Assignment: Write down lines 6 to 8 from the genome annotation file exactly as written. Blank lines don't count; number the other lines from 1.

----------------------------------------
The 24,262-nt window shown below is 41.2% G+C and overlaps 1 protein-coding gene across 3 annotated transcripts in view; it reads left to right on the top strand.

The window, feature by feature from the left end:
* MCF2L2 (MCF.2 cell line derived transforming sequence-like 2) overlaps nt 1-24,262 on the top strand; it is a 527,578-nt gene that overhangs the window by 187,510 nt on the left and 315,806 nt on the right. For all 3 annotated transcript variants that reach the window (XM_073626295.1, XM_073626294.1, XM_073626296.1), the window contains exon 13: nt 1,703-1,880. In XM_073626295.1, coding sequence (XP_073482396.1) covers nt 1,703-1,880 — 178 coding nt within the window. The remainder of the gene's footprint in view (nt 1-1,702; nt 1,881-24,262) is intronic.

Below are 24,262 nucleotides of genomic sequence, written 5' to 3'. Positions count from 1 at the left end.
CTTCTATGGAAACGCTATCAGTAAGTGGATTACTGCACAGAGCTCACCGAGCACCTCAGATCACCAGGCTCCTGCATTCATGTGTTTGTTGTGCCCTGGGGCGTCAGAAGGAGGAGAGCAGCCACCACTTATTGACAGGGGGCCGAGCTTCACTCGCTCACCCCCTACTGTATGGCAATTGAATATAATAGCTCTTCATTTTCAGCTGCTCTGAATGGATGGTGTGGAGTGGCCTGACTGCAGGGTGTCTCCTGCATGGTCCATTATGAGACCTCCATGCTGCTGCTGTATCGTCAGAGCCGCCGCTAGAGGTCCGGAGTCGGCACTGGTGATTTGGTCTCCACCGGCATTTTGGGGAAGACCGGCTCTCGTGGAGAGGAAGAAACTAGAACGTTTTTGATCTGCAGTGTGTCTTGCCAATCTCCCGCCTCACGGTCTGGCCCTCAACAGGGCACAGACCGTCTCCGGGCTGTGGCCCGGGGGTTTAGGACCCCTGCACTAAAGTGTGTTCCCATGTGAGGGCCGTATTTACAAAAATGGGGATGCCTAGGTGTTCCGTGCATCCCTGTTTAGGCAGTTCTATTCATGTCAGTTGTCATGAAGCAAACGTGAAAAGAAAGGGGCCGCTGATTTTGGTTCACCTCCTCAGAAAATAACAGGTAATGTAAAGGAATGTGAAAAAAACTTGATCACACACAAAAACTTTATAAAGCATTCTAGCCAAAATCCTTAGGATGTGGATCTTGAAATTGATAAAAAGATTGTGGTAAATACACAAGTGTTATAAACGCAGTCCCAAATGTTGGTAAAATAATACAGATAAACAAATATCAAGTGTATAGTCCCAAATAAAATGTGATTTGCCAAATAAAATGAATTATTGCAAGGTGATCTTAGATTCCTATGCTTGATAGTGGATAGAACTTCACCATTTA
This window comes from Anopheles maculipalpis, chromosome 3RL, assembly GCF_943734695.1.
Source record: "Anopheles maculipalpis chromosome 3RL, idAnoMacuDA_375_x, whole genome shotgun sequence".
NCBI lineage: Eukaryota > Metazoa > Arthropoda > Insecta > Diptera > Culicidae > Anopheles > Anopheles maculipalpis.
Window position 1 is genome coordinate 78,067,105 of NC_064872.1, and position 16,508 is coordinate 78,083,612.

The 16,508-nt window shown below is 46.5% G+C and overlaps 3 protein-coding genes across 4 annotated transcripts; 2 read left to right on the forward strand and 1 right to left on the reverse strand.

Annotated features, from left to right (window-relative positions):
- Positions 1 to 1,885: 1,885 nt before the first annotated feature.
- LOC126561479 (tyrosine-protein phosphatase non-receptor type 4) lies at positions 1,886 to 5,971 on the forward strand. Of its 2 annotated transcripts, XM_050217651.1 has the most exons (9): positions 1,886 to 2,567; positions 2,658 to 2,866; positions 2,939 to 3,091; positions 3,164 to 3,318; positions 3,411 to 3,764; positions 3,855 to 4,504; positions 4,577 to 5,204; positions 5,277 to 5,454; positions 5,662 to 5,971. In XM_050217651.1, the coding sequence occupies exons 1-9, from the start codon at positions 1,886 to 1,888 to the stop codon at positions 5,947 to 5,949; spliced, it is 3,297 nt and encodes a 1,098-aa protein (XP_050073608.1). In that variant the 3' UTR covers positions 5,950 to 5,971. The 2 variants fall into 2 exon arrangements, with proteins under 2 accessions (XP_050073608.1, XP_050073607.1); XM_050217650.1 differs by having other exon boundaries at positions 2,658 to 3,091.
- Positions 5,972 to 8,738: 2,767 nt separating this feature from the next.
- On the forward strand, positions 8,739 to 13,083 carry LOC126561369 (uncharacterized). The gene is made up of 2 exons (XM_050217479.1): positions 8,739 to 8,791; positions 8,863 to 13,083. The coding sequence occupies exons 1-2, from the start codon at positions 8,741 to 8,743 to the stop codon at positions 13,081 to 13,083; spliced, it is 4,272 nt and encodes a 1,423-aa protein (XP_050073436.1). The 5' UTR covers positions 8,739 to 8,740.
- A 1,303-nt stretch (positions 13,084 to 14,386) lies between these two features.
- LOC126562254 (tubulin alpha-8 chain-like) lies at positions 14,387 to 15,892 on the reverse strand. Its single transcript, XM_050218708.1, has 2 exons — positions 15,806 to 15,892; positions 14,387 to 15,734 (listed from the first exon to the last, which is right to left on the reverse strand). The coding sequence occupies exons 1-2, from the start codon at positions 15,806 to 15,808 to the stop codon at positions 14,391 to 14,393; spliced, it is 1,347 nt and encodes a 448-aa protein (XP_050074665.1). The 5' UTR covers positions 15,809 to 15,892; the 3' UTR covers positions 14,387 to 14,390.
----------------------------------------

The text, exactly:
This window comes from Anopheles maculipalpis, chromosome 3RL, assembly GCF_943734695.1.
Source record: "Anopheles maculipalpis chromosome 3RL, idAnoMacuDA_375_x, whole genome shotgun sequence".
NCBI lineage: Eukaryota > Metazoa > Arthropoda > Insecta > Diptera > Culicidae > Anopheles > Anopheles maculipalpis.